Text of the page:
The Corner

Mitt the Movie: Portrait of a First-Class Temperament

I watched Mitt the other night. The documentary focuses on Romney’s interaction with his family during the 2008 and 2012 campaigns. It reinforces what we already knew about him: he’s a loving father and husband, very smart, and a fundamentally decent, modest, and public-spirited man. Beyond that, a few things struck me:

1) He’s so natural with his family, but as soon as he steps beyond that magic circle a certain awkwardness creeps in. Almost the entire movie is him with his family so it stands out when we see him greeting a father and son at a fast-food restaurant near the end, and there’s just something a touch off about it.

2) He’s not a political animal. This may seem odd to say of someone who was elected governor and won his party’s nomination, but he doesn’t seem a real student of politics. It’s difficult to imagine watching a documentary about, say, Haley Barbour, that didn’t have Haley imparting some shrewd insight about the practice of politics within about five minutes. Romney is analytically acute, but doesn’t relish the game.

3) Ann took it all very hard. They say being a spouse can be tougher than being the candidate, and Ann is evidence of that. She is so upset at times that it is hard to watch.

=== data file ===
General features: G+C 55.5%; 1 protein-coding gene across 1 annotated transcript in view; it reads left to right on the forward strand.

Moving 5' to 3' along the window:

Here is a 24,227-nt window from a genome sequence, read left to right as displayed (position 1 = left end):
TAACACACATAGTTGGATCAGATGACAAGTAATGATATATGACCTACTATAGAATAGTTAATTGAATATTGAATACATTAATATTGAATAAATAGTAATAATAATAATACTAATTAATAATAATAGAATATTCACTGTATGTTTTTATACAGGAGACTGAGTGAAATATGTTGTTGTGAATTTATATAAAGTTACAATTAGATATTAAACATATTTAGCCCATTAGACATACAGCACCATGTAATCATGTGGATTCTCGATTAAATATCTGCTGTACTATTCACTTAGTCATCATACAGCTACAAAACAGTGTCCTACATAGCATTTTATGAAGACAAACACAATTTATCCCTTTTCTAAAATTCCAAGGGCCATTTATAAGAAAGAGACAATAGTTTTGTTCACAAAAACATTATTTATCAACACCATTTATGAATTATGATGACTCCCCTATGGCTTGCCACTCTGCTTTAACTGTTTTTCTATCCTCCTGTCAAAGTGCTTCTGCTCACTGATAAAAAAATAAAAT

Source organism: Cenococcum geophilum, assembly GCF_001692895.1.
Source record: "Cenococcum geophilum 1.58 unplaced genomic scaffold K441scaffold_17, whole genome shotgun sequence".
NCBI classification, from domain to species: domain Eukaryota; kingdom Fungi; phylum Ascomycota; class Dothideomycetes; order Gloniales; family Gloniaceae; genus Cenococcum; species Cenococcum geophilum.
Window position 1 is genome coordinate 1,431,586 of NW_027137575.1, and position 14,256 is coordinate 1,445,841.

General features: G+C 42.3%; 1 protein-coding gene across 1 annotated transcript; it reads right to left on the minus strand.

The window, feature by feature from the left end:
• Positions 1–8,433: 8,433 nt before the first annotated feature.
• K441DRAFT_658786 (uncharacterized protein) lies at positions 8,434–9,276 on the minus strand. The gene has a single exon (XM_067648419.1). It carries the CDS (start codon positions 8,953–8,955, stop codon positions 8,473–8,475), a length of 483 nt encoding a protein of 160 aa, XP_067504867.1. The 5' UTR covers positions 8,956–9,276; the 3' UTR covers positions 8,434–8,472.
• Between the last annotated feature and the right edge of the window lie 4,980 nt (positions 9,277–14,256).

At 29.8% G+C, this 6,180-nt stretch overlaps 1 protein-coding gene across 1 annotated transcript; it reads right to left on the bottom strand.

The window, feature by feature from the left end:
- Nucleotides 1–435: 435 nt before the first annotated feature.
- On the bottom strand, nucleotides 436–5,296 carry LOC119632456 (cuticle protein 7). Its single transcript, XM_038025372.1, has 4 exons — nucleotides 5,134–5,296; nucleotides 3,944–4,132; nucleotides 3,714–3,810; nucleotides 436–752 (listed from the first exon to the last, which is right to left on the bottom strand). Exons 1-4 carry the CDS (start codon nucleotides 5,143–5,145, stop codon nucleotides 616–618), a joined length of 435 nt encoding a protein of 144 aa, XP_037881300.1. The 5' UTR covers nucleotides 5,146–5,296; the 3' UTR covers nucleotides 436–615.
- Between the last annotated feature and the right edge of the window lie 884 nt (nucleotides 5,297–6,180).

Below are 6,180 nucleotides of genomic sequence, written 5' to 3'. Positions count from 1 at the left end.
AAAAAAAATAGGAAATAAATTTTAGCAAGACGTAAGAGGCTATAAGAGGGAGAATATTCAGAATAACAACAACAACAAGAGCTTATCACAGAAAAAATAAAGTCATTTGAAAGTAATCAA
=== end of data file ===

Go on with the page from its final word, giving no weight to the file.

4) Romney is a stickler for propriety and rules. At one point in 2008, Romney comes into the room and relates how an advisor to one of his opponents said he’d like to shoot him in the groin. Shocked at the rudeness of it, Romney exclaims, “Can you imagine?”

There’s a long segment before one of the 2008 New Hampshire debates when an organizer explains that candidates will be able to interact during the debate, and Romney (who was taken by surprise by this rule) animatedly tells him that this will mean chaos on stage. (This is the debate where everyone ganged up on Romney to kill him; he then turned in a strong performance in the immediate subsequent New Hampshire debate).

5) He is a neat freak. The afternoon of the Denver debate in 2012, with everyone around him stressed out and worried, he goes outside on the hotel balcony to pick up some rubbish and deposit it outside the room in the hallway for proper disposal. On election night, as it becomes clear that Obama is going to win, he notices trash on the floor and springs from his chair to pick it up and throw it in the wastebasket.

The biggest take-away, though, is that all politicians tend to say that they can handle a loss because they have the love of their families, but in Romney’s case it is clearly true. Mitt is a portrait of a man with a first-class temperament and a first-class family.


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